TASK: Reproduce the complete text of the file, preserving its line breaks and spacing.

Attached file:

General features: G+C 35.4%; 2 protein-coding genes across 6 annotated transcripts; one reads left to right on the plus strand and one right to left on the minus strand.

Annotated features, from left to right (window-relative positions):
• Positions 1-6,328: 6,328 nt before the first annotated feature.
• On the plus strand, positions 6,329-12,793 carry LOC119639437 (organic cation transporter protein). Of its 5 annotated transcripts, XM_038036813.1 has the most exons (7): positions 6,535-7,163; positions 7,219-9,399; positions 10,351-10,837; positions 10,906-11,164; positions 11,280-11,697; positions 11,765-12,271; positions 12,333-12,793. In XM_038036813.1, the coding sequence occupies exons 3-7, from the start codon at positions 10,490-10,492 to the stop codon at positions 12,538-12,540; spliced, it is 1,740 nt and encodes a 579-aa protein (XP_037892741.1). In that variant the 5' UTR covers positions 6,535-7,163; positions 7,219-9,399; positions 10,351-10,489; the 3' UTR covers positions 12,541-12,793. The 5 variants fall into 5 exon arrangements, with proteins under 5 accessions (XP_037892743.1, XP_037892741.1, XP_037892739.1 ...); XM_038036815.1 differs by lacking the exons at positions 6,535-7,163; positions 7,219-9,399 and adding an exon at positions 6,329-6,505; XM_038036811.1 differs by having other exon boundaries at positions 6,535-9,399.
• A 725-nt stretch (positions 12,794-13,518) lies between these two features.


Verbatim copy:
General features: G+C 35.4%; 2 protein-coding genes across 6 annotated transcripts; one reads left to right on the plus strand and one right to left on the minus strand.

Annotated features, from left to right (window-relative positions):
• Positions 1-6,328: 6,328 nt before the first annotated feature.
• On the plus strand, positions 6,329-12,793 carry LOC119639437 (organic cation transporter protein). Of its 5 annotated transcripts, XM_038036813.1 has the most exons (7): positions 6,535-7,163; positions 7,219-9,399; positions 10,351-10,837; positions 10,906-11,164; positions 11,280-11,697; positions 11,765-12,271; positions 12,333-12,793. In XM_038036813.1, the coding sequence occupies exons 3-7, from the start codon at positions 10,490-10,492 to the stop codon at positions 12,538-12,540; spliced, it is 1,740 nt and encodes a 579-aa protein (XP_037892741.1). In that variant the 5' UTR covers positions 6,535-7,163; positions 7,219-9,399; positions 10,351-10,489; the 3' UTR covers positions 12,541-12,793. The 5 variants fall into 5 exon arrangements, with proteins under 5 accessions (XP_037892743.1, XP_037892741.1, XP_037892739.1 ...); XM_038036815.1 differs by lacking the exons at positions 6,535-7,163; positions 7,219-9,399 and adding an exon at positions 6,329-6,505; XM_038036811.1 differs by having other exon boundaries at positions 6,535-9,399.
• A 725-nt stretch (positions 12,794-13,518) lies between these two features.